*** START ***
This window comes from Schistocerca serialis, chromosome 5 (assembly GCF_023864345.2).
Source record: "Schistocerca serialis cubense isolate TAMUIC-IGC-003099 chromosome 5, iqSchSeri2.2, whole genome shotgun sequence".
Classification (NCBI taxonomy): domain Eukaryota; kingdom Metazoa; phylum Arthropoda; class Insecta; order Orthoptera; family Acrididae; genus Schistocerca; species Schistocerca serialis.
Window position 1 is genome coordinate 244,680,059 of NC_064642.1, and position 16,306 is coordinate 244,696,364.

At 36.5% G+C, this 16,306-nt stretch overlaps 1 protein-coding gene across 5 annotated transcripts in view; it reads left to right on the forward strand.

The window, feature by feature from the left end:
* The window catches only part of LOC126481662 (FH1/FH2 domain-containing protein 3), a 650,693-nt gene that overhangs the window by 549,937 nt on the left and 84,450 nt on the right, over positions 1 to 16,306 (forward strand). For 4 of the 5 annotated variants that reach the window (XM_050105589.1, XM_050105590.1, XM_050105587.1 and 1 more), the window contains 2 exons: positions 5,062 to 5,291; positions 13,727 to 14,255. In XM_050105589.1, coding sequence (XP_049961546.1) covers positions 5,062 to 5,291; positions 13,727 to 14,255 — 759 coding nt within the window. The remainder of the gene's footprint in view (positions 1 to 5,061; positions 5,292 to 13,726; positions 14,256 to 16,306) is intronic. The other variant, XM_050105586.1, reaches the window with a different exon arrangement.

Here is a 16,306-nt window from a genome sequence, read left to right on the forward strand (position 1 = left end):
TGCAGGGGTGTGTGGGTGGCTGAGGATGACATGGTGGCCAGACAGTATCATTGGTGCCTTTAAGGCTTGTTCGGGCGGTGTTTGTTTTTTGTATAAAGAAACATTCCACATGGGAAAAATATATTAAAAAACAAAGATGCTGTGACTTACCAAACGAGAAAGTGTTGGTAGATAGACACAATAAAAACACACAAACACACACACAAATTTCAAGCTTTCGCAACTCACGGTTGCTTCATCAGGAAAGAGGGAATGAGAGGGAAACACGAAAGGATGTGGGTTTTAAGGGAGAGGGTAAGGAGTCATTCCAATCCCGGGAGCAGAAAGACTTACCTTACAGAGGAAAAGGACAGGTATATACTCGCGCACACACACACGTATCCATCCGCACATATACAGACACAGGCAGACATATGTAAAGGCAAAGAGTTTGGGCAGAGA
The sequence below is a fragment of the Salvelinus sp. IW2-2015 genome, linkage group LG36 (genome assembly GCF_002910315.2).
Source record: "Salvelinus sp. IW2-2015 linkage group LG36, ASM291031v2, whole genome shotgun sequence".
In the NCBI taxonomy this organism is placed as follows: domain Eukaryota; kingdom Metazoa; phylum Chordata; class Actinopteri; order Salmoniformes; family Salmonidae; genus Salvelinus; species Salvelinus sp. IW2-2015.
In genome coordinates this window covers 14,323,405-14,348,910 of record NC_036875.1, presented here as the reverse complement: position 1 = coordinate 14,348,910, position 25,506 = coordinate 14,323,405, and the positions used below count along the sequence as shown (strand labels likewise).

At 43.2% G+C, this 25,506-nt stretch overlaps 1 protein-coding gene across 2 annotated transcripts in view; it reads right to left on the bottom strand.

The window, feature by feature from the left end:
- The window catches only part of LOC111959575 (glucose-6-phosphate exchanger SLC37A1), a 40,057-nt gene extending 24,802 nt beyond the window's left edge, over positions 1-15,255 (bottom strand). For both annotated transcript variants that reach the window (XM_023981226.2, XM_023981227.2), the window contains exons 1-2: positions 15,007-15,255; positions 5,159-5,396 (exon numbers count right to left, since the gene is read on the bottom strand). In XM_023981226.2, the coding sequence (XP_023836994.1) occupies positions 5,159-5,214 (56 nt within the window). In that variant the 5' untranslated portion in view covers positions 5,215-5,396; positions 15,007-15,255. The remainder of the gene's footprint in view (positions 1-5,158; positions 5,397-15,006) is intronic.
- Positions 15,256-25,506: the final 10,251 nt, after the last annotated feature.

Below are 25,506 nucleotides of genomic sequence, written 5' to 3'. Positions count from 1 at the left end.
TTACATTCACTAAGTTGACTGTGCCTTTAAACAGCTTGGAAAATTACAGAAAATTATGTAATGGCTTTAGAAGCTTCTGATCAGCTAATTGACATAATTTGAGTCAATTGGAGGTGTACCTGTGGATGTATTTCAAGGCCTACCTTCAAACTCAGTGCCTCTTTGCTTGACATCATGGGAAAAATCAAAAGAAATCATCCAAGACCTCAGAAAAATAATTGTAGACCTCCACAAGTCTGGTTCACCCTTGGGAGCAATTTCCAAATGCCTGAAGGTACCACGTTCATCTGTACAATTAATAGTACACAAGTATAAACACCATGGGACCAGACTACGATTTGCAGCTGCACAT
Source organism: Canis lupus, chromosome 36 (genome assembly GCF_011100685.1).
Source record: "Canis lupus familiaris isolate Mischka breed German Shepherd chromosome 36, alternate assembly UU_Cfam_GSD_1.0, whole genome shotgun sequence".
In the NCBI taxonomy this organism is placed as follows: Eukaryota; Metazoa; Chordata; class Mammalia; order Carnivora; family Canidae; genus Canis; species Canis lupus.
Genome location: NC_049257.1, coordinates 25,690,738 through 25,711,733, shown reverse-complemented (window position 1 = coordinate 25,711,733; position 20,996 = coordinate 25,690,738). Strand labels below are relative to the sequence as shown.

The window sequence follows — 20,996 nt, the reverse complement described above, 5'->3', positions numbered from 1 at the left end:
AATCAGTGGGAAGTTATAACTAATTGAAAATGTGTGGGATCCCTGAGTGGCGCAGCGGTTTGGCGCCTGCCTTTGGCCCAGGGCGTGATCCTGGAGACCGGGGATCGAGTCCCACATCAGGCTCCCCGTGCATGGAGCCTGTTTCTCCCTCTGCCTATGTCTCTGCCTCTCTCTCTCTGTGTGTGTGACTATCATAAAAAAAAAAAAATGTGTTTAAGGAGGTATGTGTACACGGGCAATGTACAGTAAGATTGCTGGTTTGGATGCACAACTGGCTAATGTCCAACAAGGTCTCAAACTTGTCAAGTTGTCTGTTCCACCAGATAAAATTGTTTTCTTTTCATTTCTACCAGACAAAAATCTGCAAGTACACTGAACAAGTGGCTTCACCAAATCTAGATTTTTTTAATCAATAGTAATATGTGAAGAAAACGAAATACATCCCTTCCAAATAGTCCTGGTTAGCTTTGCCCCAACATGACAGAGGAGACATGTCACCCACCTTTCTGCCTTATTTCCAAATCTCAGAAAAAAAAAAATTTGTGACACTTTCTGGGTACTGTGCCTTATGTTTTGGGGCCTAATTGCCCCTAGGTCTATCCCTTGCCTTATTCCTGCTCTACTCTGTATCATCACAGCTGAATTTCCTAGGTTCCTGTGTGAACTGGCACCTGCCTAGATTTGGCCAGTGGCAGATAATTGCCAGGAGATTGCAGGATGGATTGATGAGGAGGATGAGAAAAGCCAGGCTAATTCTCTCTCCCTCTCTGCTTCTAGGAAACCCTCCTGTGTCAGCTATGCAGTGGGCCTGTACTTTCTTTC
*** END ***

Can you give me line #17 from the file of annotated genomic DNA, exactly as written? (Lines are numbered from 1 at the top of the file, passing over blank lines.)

- Positions 15,256-25,506: the final 10,251 nt, after the last annotated feature.